ARE MYTHS AND LEGENDS USED AS RESOURCES IN TOURISM COMMUNICATION? A WORDLE RESPONSE TO THE CASE OF ENCHANTED MOORISH AT SILVES CITY

Javier Pérez-Aranda, Manuela Guerreiro, Julio Mendes

Abstract


Tourist destinations are in search of differentiation in order to improve their attractiveness. According to the literature, myths and legends can play an important role as a tourism resource and, therefore, institutional communication should pay more attention to them.

Algarve is the southernmost region of Portugal and it is the country’s most popular tourism destination. “Sun and beach” are its main tourist products. Literature on tourism suggests that local myths and legends can add value to a region’s core product, differentiating it from competitors. However, few empirical studies have examined to what

extent traditional coastal destinations have used those resources to assign themes to their touristic products.

This paper aims to analyse the online brochures from the official tourism office in the Algarve with the purpose of evaluating the use of myths and legends in its communication. This mythological dimension can be used as a branding marketing tool as much as it differentiates this coastal mass tourism destination, makes it more appealing and contributes to the development of new tourism products.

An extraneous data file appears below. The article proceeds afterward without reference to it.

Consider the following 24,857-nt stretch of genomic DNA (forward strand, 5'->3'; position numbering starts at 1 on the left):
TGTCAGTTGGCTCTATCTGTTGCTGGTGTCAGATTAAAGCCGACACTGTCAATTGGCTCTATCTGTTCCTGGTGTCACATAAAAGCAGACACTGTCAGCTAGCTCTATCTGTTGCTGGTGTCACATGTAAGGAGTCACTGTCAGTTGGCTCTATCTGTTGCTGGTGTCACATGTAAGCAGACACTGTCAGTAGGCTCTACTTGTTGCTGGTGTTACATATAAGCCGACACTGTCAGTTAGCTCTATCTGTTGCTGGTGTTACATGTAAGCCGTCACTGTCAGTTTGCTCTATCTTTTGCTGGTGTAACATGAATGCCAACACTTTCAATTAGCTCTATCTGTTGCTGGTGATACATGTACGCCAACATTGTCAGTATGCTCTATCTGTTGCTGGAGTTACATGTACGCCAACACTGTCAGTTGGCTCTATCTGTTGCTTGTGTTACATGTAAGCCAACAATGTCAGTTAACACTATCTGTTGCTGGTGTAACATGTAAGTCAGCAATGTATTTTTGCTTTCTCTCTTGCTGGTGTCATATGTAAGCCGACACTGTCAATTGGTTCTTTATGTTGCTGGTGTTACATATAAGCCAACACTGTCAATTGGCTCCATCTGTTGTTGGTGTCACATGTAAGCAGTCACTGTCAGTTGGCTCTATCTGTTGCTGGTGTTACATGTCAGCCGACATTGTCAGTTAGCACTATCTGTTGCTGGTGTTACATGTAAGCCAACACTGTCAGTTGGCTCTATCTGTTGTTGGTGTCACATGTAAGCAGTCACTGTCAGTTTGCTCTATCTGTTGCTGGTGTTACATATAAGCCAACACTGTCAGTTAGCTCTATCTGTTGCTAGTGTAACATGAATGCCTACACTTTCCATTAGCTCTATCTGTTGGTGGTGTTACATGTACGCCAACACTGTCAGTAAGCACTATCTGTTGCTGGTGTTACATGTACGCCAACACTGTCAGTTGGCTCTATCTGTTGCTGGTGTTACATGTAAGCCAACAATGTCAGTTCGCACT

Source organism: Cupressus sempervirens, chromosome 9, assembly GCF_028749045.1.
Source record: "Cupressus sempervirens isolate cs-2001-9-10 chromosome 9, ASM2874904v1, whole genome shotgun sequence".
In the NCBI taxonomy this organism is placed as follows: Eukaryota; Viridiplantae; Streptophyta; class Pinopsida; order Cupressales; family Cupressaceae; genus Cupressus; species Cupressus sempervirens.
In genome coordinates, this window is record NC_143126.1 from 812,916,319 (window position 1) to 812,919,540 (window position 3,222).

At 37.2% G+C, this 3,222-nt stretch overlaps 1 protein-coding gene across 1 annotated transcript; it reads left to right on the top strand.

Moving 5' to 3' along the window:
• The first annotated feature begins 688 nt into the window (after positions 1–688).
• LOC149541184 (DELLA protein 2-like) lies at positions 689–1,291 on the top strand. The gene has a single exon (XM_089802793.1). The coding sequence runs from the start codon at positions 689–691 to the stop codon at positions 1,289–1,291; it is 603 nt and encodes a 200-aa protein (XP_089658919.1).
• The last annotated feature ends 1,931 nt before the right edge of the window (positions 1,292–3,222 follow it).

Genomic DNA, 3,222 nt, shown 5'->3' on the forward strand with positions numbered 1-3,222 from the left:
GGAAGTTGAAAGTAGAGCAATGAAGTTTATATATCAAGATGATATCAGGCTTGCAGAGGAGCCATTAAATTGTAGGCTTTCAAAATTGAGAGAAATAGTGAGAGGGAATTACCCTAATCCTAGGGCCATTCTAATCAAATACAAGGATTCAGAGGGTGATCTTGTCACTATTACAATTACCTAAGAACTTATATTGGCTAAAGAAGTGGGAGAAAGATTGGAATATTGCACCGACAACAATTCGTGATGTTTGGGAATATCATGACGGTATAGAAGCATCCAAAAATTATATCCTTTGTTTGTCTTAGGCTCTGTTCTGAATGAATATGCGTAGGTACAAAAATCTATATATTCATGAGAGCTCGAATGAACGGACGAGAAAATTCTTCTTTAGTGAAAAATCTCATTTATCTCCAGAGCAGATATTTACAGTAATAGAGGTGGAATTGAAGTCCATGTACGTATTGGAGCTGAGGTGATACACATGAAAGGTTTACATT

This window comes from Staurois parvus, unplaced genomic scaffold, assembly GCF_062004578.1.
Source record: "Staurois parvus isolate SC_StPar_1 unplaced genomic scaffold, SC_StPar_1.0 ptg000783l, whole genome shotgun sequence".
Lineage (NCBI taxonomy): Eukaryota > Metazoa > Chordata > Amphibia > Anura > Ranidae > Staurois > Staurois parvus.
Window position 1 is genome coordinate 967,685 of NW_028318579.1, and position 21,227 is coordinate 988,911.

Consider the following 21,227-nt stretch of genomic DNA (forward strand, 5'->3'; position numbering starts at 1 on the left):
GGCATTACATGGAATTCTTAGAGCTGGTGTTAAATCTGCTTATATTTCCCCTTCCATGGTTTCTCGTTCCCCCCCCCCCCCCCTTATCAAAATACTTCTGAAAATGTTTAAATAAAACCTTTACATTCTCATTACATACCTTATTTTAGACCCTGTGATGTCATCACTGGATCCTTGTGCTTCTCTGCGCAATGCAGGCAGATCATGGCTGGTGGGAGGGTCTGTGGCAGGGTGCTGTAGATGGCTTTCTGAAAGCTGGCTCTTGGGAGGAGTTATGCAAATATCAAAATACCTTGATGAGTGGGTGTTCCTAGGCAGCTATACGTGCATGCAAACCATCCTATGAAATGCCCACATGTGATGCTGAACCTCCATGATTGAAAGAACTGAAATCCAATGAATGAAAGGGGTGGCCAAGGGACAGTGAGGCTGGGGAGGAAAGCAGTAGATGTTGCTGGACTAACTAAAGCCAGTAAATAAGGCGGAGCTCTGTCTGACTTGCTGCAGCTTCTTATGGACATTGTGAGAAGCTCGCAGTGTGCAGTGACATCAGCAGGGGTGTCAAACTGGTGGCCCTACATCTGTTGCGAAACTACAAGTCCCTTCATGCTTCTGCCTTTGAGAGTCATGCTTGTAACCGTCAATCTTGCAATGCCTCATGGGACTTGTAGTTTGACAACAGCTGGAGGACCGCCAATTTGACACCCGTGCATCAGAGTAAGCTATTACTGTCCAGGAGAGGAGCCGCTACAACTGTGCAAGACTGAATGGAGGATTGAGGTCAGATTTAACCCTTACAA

Based on the literature recommendations we argue that myths are critical elements in designing tourist experiences within tourism destinations. They are a valuable asset upon which decision makers should develop a coherent place branding and a set of tourism products conveying a unique and meaningful narrative. We have used N vivo to do frequency tables and word cloud analyses of the Algarve’s institutional communication as a preliminary analysis and for validation of our findings. The findings show that myths and legends were not used in the place communication put across by tourism authorities in the locations examined.


Keywords


Myths; Legends; Communication Branding; Destination Branding; Wordle

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DOI: http://dx.doi.org/10.33776/et.v5i1.2431





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